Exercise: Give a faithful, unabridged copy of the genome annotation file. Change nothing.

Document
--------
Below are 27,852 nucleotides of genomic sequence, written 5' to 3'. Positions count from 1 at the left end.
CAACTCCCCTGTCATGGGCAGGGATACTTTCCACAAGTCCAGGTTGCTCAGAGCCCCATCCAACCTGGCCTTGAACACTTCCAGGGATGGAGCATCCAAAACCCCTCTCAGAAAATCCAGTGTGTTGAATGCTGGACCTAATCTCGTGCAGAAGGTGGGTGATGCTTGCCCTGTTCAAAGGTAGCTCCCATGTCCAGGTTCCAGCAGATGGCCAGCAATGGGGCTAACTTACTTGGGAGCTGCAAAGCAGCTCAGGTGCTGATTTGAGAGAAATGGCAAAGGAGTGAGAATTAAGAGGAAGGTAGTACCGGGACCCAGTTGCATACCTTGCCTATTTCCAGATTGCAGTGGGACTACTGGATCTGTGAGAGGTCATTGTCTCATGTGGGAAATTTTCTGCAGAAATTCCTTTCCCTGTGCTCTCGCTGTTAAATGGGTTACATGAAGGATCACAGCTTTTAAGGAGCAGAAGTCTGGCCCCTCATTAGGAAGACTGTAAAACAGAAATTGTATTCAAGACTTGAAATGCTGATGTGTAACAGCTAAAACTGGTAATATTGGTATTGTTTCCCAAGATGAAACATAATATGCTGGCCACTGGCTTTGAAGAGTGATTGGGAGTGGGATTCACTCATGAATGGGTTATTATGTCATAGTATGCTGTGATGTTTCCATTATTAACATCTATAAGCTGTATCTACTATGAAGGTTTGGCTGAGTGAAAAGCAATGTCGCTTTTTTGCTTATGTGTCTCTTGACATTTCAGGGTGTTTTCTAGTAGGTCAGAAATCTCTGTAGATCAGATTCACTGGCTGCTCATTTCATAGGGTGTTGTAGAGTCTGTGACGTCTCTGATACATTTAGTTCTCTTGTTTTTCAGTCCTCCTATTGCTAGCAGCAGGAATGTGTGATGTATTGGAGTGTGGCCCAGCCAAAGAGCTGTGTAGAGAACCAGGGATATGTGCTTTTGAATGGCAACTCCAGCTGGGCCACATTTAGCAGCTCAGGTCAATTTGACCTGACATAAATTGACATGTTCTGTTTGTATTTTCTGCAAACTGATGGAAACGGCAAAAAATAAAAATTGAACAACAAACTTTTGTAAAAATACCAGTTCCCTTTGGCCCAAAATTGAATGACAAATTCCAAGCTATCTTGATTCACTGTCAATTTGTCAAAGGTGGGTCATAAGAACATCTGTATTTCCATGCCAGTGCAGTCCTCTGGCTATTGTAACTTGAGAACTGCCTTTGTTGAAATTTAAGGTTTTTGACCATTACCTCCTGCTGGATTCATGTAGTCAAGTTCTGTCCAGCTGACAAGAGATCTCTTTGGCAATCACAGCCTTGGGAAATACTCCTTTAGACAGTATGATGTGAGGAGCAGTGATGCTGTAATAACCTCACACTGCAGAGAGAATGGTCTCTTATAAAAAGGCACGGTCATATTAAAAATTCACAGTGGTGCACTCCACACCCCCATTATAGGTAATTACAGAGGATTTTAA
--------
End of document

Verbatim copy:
Below are 27,852 nucleotides of genomic sequence, written 5' to 3'. Positions count from 1 at the left end.
CAACTCCCCTGTCATGGGCAGGGATACTTTCCACAAGTCCAGGTTGCTCAGAGCCCCATCCAACCTGGCCTTGAACACTTCCAGGGATGGAGCATCCAAAACCCCTCTCAGAAAATCCAGTGTGTTGAATGCTGGACCTAATCTCGTGCAGAAGGTGGGTGATGCTTGCCCTGTTCAAAGGTAGCTCCCATGTCCAGGTTCCAGCAGATGGCCAGCAATGGGGCTAACTTACTTGGGAGCTGCAAAGCAGCTCAGGTGCTGATTTGAGAGAAATGGCAAAGGAGTGAGAATTAAGAGGAAGGTAGTACCGGGACCCAGTTGCATACCTTGCCTATTTCCAGATTGCAGTGGGACTACTGGATCTGTGAGAGGTCATTGTCTCATGTGGGAAATTTTCTGCAGAAATTCCTTTCCCTGTGCTCTCGCTGTTAAATGGGTTACATGAAGGATCACAGCTTTTAAGGAGCAGAAGTCTGGCCCCTCATTAGGAAGACTGTAAAACAGAAATTGTATTCAAGACTTGAAATGCTGATGTGTAACAGCTAAAACTGGTAATATTGGTATTGTTTCCCAAGATGAAACATAATATGCTGGCCACTGGCTTTGAAGAGTGATTGGGAGTGGGATTCACTCATGAATGGGTTATTATGTCATAGTATGCTGTGATGTTTCCATTATTAACATCTATAAGCTGTATCTACTATGAAGGTTTGGCTGAGTGAAAAGCAATGTCGCTTTTTTGCTTATGTGTCTCTTGACATTTCAGGGTGTTTTCTAGTAGGTCAGAAATCTCTGTAGATCAGATTCACTGGCTGCTCATTTCATAGGGTGTTGTAGAGTCTGTGACGTCTCTGATACATTTAGTTCTCTTGTTTTTCAGTCCTCCTATTGCTAGCAGCAGGAATGTGTGATGTATTGGAGTGTGGCCCAGCCAAAGAGCTGTGTAGAGAACCAGGGATATGTGCTTTTGAATGGCAACTCCAGCTGGGCCACATTTAGCAGCTCAGGTCAATTTGACCTGACATAAATTGACATGTTCTGTTTGTATTTTCTGCAAACTGATGGAAACGGCAAAAAATAAAAATTGAACAACAAACTTTTGTAAAAATACCAGTTCCCTTTGGCCCAAAATTGAATGACAAATTCCAAGCTATCTTGATTCACTGTCAATTTGTCAAAGGTGGGTCATAAGAACATCTGTATTTCCATGCCAGTGCAGTCCTCTGGCTATTGTAACTTGAGAACTGCCTTTGTTGAAATTTAAGGTTTTTGACCATTACCTCCTGCTGGATTCATGTAGTCAAGTTCTGTCCAGCTGACAAGAGATCTCTTTGGCAATCACAGCCTTGGGAAATACTCCTTTAGACAGTATGATGTGAGGAGCAGTGATGCTGTAATAACCTCACACTGCAGAGAGAATGGTCTCTTATAAAAAGGCACGGTCATATTAAAAATTCACAGTGGTGCACTCCACACCCCCATTATAGGTAATTACAGAGGATTTTAA